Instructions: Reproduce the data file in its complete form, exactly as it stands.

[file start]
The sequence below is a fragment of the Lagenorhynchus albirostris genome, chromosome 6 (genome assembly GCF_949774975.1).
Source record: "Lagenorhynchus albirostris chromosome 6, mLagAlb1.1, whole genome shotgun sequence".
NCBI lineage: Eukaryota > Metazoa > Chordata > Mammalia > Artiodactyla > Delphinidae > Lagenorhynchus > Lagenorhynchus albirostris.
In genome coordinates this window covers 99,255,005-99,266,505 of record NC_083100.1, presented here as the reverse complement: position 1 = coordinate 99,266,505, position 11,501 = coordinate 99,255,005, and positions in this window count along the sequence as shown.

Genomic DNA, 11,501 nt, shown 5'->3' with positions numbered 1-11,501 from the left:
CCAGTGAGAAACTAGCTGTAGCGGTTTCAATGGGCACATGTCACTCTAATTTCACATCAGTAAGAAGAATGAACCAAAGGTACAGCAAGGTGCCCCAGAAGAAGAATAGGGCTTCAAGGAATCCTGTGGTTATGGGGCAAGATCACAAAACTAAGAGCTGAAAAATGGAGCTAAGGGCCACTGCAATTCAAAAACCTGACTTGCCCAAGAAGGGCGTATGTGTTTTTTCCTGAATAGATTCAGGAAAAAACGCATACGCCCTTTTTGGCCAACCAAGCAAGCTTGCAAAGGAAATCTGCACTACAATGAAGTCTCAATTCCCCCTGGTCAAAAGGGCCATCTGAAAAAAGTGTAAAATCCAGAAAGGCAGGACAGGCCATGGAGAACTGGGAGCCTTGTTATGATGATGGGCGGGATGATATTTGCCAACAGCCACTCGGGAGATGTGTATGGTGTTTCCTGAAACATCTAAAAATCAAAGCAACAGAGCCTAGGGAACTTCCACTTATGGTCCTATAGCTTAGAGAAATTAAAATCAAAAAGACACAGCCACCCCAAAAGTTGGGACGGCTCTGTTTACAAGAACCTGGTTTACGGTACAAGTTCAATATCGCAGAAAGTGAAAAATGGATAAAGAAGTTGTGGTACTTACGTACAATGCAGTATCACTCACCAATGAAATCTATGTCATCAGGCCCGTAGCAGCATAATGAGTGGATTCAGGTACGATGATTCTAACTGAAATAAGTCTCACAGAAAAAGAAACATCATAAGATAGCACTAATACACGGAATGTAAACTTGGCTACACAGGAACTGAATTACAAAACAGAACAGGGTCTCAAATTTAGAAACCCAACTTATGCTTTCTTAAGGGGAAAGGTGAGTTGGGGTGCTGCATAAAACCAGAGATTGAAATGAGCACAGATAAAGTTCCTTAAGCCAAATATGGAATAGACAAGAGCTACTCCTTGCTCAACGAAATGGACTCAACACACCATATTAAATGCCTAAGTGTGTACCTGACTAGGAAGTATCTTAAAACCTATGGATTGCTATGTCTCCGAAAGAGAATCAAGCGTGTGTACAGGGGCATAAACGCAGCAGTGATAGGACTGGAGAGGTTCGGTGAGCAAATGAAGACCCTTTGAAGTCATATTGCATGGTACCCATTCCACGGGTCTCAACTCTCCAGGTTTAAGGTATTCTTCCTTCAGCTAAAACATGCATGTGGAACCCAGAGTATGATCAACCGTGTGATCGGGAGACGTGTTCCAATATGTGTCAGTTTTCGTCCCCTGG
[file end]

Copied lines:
The sequence below is a fragment of the Lagenorhynchus albirostris genome, chromosome 6 (genome assembly GCF_949774975.1).
Source record: "Lagenorhynchus albirostris chromosome 6, mLagAlb1.1, whole genome shotgun sequence".
NCBI lineage: Eukaryota > Metazoa > Chordata > Mammalia > Artiodactyla > Delphinidae > Lagenorhynchus > Lagenorhynchus albirostris.
In genome coordinates this window covers 99,255,005-99,266,505 of record NC_083100.1, presented here as the reverse complement: position 1 = coordinate 99,266,505, position 11,501 = coordinate 99,255,005, and positions in this window count along the sequence as shown.

Genomic DNA, 11,501 nt, shown 5'->3' with positions numbered 1-11,501 from the left:
CCAGTGAGAAACTAGCTGTAGCGGTTTCAATGGGCACATGTCACTCTAATTTCACATCAGTAAGAAGAATGAACCAAAGGTACAGCAAGGTGCCCCAGAAGAAGAATAGGGCTTCAAGGAATCCTGTGGTTATGGGGCAAGATCACAAAACTAAGAGCTGAAAAATGGAGCTAAGGGCCACTGCAATTCAAAAACCTGACTTGCCCAAGAAGGGCGTATGTGTTTTTTCCTGAATAGATTCAGGAAAAAACGCATACGCCCTTTTTGGCCAACCAAGCAAGCTTGCAAAGGAAATCTGCACTACAATGAAGTCTCAATTCCCCCTGGTCAAAAGGGCCATCTGAAAAAAGTGTAAAATCCAGAAAGGCAGGACAGGCCATGGAGAACTGGGAGCCTTGTTATGATGATGGGCGGGATGATATTTGCCAACAGCCACTCGGGAGATGTGTATGGTGTTTCCTGAAACATCTAAAAATCAAAGCAACAGAGCCTAGGGAACTTCCACTTATGGTCCTATAGCTTAGAGAAATTAAAATCAAAAAGACACAGCCACCCCAAAAGTTGGGACGGCTCTGTTTACAAGAACCTGGTTTACGGTACAAGTTCAATATCGCAGAAAGTGAAAAATGGATAAAGAAGTTGTGGTACTTACGTACAATGCAGTATCACTCACCAATGAAATCTATGTCATCAGGCCCGTAGCAGCATAATGAGTGGATTCAGGTACGATGATTCTAACTGAAATAAGTCTCACAGAAAAAGAAACATCATAAGATAGCACTAATACACGGAATGTAAACTTGGCTACACAGGAACTGAATTACAAAACAGAACAGGGTCTCAAATTTAGAAACCCAACTTATGCTTTCTTAAGGGGAAAGGTGAGTTGGGGTGCTGCATAAAACCAGAGATTGAAATGAGCACAGATAAAGTTCCTTAAGCCAAATATGGAATAGACAAGAGCTACTCCTTGCTCAACGAAATGGACTCAACACACCATATTAAATGCCTAAGTGTGTACCTGACTAGGAAGTATCTTAAAACCTATGGATTGCTATGTCTCCGAAAGAGAATCAAGCGTGTGTACAGGGGCATAAACGCAGCAGTGATAGGACTGGAGAGGTTCGGTGAGCAAATGAAGACCCTTTGAAGTCATATTGCATGGTACCCATTCCACGGGTCTCAACTCTCCAGGTTTAAGGTATTCTTCCTTCAGCTAAAACATGCATGTGGAACCCAGAGTATGATCAACCGTGTGATCGGGAGACGTGTTCCAATATGTGTCAGTTTTCGTCCCCTGG